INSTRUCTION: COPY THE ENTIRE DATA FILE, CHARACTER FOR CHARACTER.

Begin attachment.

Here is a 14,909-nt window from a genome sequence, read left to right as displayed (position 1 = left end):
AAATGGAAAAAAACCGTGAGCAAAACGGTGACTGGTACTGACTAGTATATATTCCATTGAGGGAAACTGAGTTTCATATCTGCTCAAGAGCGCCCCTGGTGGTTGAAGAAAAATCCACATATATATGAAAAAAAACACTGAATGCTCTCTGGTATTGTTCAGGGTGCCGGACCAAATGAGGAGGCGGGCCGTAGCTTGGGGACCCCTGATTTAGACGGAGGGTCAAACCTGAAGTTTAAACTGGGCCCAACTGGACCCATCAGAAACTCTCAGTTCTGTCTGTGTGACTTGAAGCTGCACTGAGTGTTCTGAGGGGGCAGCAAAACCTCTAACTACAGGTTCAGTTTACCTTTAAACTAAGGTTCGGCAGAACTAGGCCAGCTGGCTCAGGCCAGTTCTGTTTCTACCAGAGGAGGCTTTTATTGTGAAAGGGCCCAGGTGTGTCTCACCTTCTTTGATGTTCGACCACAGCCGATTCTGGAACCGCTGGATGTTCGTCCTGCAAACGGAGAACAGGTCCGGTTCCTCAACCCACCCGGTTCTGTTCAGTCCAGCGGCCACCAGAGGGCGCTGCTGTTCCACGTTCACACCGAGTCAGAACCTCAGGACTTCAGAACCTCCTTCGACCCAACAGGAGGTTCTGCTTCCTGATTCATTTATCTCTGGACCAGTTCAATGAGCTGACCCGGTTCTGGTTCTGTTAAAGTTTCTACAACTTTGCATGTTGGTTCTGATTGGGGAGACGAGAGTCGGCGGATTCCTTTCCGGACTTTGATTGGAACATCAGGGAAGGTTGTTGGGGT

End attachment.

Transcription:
Here is a 14,909-nt window from a genome sequence, read left to right as displayed (position 1 = left end):
AAATGGAAAAAAACCGTGAGCAAAACGGTGACTGGTACTGACTAGTATATATTCCATTGAGGGAAACTGAGTTTCATATCTGCTCAAGAGCGCCCCTGGTGGTTGAAGAAAAATCCACATATATATGAAAAAAAACACTGAATGCTCTCTGGTATTGTTCAGGGTGCCGGACCAAATGAGGAGGCGGGCCGTAGCTTGGGGACCCCTGATTTAGACGGAGGGTCAAACCTGAAGTTTAAACTGGGCCCAACTGGACCCATCAGAAACTCTCAGTTCTGTCTGTGTGACTTGAAGCTGCACTGAGTGTTCTGAGGGGGCAGCAAAACCTCTAACTACAGGTTCAGTTTACCTTTAAACTAAGGTTCGGCAGAACTAGGCCAGCTGGCTCAGGCCAGTTCTGTTTCTACCAGAGGAGGCTTTTATTGTGAAAGGGCCCAGGTGTGTCTCACCTTCTTTGATGTTCGACCACAGCCGATTCTGGAACCGCTGGATGTTCGTCCTGCAAACGGAGAACAGGTCCGGTTCCTCAACCCACCCGGTTCTGTTCAGTCCAGCGGCCACCAGAGGGCGCTGCTGTTCCACGTTCACACCGAGTCAGAACCTCAGGACTTCAGAACCTCCTTCGACCCAACAGGAGGTTCTGCTTCCTGATTCATTTATCTCTGGACCAGTTCAATGAGCTGACCCGGTTCTGGTTCTGTTAAAGTTTCTACAACTTTGCATGTTGGTTCTGATTGGGGAGACGAGAGTCGGCGGATTCCTTTCCGGACTTTGATTGGAACATCAGGGAAGGTTGTTGGGGT